Is There a Fiduciary Duty of Cybersecurity?

In a time when some of the largest institutions have been hacked (including the federal government), it’s not surprising that our industry has already experienced issues with cybersecurity. But is there a fiduciary duty to safeguard that information – and if so, how far does it go?

In a recent blog post, Drinker Biddle’s Bruce Ashton says that this is, in fact, a fiduciary issue – because of a DOL regulation that says fiduciaries need to protect participant information by taking:

“[A]ppropriate and necessary measures reasonably calculated to ensure that the system for furnishing documents … protects the confidentiality of personal information relating to the individual’s accounts and benefits (e.g., incorporating into the system measures designed to preclude unauthorized receipt of or access to such information by individuals other than the individual for whom the information is intended).” (ERISA Reg. Section 2520.104b-1(c)(1)(i))

In other words, Ashton explains, “plan fiduciaries have to take steps to protect participant information;” the steps must be “appropriate and necessary,” and the protections “need to be incorporated into the ‘system’ being used to communicate with the participants.” Those steps must be “reasonably calculated” to protect the data – so, according to Ashton, while fiduciaries need to take cyber protection seriously, the DOL recognizes that they probably can’t achieve perfection.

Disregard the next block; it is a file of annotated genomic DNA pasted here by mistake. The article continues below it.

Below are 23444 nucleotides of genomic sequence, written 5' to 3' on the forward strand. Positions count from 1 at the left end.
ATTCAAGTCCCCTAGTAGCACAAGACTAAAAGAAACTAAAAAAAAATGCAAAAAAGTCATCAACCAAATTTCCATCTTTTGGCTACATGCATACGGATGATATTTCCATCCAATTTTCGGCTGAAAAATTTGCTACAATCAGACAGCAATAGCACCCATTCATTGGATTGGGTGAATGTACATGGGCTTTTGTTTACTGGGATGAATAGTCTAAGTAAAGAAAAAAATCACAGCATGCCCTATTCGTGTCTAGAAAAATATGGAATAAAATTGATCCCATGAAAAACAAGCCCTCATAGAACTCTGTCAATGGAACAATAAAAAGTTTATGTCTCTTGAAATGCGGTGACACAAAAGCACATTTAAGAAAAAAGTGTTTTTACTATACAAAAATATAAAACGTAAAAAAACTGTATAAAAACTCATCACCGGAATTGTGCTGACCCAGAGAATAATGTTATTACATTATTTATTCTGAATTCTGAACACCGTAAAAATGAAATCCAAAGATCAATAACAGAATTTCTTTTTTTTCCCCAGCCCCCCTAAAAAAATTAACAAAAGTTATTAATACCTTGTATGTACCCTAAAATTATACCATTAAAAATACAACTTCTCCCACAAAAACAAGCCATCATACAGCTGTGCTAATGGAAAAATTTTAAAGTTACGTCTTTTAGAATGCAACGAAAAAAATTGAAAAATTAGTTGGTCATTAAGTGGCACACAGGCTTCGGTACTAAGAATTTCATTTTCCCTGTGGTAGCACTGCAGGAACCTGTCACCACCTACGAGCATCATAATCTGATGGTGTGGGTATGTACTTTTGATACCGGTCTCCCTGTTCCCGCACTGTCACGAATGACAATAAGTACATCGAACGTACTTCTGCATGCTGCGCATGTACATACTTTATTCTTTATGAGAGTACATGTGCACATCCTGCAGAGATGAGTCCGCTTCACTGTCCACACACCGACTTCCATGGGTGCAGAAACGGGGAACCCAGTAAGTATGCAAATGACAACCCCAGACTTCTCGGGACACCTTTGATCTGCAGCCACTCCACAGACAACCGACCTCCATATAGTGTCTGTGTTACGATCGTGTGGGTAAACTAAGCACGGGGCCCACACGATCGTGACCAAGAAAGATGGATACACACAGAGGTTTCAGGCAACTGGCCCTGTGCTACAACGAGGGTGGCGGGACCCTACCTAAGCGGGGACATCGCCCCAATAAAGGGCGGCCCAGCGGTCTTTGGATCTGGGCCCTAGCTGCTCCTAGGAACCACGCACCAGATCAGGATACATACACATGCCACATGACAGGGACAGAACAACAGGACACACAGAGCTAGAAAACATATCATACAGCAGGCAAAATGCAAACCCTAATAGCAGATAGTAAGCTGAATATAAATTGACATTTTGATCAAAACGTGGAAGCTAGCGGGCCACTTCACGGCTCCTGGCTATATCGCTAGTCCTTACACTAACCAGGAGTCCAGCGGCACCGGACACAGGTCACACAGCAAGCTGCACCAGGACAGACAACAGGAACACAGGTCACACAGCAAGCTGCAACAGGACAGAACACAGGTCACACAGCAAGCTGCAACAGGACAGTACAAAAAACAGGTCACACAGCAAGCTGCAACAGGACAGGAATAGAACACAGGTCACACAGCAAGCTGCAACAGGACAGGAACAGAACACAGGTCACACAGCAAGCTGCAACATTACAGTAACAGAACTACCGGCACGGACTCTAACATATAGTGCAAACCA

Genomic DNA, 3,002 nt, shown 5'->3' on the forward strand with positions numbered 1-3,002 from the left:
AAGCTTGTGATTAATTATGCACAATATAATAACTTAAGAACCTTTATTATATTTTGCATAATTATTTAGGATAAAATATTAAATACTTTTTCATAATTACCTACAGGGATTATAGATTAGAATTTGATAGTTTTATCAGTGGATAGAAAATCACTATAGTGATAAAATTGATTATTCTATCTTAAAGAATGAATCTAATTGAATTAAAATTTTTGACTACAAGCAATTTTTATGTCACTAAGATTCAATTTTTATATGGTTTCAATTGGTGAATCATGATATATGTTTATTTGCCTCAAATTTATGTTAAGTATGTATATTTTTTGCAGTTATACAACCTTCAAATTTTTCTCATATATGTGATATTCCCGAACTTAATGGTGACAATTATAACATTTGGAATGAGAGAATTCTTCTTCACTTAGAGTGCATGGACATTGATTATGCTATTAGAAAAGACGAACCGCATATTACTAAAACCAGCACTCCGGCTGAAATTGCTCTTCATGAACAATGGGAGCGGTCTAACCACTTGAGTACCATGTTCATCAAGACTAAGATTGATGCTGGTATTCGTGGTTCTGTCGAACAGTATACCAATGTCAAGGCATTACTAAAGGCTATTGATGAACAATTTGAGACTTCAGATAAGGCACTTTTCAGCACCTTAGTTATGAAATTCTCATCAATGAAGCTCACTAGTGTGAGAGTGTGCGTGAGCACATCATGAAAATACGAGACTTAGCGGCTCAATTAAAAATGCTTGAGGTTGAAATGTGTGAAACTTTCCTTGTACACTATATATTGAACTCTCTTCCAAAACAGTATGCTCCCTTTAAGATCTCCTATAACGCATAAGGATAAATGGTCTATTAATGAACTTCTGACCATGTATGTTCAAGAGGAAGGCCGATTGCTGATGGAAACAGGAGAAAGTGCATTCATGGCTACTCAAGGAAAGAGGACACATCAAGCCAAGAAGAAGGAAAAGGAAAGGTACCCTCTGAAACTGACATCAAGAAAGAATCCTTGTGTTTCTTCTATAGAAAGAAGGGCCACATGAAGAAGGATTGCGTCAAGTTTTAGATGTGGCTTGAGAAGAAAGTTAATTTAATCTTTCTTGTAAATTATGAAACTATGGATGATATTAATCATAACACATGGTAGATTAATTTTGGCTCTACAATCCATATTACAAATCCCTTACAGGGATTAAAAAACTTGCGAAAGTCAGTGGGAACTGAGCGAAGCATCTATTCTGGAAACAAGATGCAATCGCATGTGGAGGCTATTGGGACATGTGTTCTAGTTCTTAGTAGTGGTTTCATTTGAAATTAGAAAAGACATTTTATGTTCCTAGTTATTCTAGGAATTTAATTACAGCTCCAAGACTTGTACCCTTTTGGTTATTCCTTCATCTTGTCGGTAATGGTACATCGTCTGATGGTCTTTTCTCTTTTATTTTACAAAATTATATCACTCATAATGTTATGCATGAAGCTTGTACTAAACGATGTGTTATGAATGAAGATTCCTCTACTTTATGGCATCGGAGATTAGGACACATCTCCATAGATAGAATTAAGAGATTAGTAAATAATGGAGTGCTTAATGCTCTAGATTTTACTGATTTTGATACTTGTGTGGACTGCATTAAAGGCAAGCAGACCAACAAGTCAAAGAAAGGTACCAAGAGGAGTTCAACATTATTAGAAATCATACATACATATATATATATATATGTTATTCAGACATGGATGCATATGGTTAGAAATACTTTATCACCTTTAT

Plan fiduciaries shouldn’t draw too much comfort from the reality that the data in question is likely on a recordkeeper’s platform. Ashton reminds the reader that another important duty is the fiduciary obligation to prudently select and monitor service providers, and that in selecting or deciding to retain the recordkeeper (and others that either have, or have access to, participant data), fiduciaries need to find out how they protect the data.

He closes by cautioning that fiduciaries should make sure the recordkeeper (or other service provider) has cybersecurity policies in place, then review these cybersecurity policies for comprehensiveness and periodically monitor whether the service provider is complying with the policies.

And, as always, when lacking particular expertise, look to engage the services of someone who is.

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